I loved the lathe programming on Gibbs 2006, put out canned cycles just fine which were easy to tweak at the controller for threading and being able to adjust the start and end of paths along the line by dragging and dropping is something I sorely miss in other soft wares. I never really liked the gibbs tile system though, found it hard to keep track of ops in long programs. Not an issue on the lathe but in my small bit of experience in mill programming, was not really a fan.

Always painful to listen to morons talk about what they have no clue about. Unfortunately they are usually louder than those who actually know things and their parroted BS spreads too quickly to keep tabs on it...
not to derail this entirely..

I once made some billet angled license plate holders for my motorpsycho... hand programmed it while running 2 other machines, gathered most of the tooling I needed 1st break, had it set up during 1/2hr lunch, ran 2 of them out of scrap, including the hemstitching where it met the fender... copy and paste on a haas is skookum lol, roughed with a 2" face mill, finished with radiused end mill, and a square cnr E/M... spot,drill,counterbore 4 holes, just basic tool paths no crazy angles to plot out...

I made the mistake of leaving one of them on the table, so when the day shift supervisor came in, he refused to believe I could program a hog out with 5? tools and set it up on my breaks... bruv... they have security cameras watch em...

I would regularly reprogram his Dog doo programs and have them bought off often before the first part was finished running... some how I didn't get fired then lol.

Moral of this story is this dingus later went on to become the teacher at a tech school... he was fired after 1.5 years.

I'll try and get pictures later today of the license plate frame (thats held up well after 20 years lol) but I gots to get chooglin back to the woods for now.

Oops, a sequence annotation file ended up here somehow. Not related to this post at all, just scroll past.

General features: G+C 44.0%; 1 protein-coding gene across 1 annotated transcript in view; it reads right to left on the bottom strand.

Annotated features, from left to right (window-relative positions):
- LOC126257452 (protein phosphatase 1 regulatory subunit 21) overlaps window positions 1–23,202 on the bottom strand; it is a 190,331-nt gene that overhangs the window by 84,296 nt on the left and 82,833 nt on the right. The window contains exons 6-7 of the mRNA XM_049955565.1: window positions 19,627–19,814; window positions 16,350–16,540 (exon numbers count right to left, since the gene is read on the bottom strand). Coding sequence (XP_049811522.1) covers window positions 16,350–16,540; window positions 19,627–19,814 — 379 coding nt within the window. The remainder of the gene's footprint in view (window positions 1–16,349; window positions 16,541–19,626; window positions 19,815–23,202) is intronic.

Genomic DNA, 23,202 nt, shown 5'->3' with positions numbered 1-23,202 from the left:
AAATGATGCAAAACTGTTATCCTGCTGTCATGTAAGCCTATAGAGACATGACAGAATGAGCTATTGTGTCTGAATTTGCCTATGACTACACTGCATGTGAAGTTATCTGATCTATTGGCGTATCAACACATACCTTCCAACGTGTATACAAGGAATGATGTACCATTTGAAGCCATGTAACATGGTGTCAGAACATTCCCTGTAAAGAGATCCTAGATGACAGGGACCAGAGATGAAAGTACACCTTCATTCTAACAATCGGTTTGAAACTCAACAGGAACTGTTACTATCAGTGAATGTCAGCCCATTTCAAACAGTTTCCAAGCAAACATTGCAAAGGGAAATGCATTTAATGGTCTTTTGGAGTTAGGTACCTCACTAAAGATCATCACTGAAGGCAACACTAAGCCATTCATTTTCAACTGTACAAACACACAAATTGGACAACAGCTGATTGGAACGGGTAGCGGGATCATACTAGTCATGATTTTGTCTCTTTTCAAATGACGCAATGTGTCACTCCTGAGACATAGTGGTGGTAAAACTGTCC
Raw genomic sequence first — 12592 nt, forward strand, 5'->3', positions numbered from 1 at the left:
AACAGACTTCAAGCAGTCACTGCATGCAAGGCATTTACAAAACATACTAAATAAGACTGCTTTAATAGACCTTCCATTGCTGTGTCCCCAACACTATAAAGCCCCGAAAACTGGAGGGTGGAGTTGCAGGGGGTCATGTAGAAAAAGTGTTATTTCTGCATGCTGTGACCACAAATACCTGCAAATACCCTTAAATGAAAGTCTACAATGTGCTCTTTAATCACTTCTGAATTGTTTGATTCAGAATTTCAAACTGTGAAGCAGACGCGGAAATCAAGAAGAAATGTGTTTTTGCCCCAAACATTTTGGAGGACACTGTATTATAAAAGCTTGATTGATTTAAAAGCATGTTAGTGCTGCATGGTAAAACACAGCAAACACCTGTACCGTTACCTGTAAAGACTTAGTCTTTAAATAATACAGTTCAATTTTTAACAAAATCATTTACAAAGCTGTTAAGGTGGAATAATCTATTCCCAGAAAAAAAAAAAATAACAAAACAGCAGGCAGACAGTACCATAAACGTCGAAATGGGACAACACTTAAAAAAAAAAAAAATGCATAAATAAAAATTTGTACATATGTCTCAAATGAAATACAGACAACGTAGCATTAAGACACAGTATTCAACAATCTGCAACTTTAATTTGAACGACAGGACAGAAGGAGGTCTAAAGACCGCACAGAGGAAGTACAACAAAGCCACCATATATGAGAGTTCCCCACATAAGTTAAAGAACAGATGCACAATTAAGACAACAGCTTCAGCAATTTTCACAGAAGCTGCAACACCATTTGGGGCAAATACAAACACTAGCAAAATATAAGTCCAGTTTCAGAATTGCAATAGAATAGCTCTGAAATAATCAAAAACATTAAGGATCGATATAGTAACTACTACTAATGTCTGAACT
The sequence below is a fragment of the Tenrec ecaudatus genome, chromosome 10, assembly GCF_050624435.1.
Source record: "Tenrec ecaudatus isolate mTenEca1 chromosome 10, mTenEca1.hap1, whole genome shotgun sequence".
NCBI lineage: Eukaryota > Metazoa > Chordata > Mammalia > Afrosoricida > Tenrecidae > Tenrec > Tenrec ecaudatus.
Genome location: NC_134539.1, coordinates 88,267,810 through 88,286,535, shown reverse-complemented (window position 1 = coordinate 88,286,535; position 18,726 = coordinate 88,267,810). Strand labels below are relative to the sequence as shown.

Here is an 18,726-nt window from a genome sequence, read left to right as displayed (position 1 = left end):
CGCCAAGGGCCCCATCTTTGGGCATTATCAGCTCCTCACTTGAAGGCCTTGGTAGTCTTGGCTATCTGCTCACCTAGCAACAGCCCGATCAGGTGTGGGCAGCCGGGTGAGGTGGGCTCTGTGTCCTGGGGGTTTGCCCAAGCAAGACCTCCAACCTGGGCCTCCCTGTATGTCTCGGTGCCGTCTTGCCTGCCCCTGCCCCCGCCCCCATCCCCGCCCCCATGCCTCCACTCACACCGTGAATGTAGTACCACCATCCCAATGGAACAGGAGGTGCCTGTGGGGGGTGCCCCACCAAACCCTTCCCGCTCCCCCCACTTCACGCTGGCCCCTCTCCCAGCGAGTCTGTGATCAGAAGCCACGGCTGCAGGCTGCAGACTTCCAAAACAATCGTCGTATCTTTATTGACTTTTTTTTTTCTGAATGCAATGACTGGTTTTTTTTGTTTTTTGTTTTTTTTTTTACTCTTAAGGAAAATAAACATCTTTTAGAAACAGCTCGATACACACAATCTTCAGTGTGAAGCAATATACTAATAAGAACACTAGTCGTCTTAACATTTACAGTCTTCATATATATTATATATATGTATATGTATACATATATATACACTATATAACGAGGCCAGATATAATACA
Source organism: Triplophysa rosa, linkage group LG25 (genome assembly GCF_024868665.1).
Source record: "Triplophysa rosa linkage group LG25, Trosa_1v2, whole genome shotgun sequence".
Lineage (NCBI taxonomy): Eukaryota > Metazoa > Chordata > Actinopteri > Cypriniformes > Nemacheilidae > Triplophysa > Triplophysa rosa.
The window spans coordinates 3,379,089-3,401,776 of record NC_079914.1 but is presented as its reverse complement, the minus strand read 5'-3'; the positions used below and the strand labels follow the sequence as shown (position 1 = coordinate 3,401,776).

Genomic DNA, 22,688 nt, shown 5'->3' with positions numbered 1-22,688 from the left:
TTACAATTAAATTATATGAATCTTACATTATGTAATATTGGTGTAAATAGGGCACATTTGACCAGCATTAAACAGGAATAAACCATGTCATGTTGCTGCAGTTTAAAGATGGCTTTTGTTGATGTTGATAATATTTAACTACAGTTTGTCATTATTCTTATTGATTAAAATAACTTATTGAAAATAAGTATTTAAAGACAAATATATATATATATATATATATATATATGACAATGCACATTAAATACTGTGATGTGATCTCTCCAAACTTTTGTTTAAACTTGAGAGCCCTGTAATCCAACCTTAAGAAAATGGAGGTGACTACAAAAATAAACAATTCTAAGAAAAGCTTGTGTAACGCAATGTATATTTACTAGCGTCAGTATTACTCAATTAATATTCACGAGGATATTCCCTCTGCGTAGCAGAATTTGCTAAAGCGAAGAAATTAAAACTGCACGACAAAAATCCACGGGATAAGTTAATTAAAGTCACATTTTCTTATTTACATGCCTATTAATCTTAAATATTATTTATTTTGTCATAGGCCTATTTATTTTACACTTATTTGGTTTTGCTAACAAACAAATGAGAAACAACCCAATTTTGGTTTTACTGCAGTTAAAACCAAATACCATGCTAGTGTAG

Thanks for the input.

I'll certainly be looking to plumb in an airline for steel roughing but will be running flood otherwise.

As for drip feeding adaptive paths, that is am option i tried but I have had buffer overrun problems due to the nature of adaptive toolpaths using point to point which overwhelms the read ahead. I can drop the tolerance to help some but even then the machine accel/decel may cause gouging without a lot of extra material left.

Another point to add is that I am still running an older cam software without adaptive and am not in a position to upgrade yet. I keep everything offline for security so Fusion is out of the equation as well, though I do use it at my day job. Just trying to keep things as seperate as possible due to previous complaints by another coworker accusing me of skimming jobs from students.

I have never had much luck roughing stainless with regular or variable flute endmills, always get edge failure from heat buildup and/or recutting chips. With flood, through tool or air blast, always a short tool life. That is the reason I use serrateds to reduce cutting edge force and have small, easily controlled chips to evacuate. Been working well for me so far but want to try some different geometries.

I have been using mostly 3/8" and 1/2" cutters but figured if the machine has the rigidity in the column with the box ways, i could try the larger cutters and actually make the load meter move above 20% before breaking tools😁.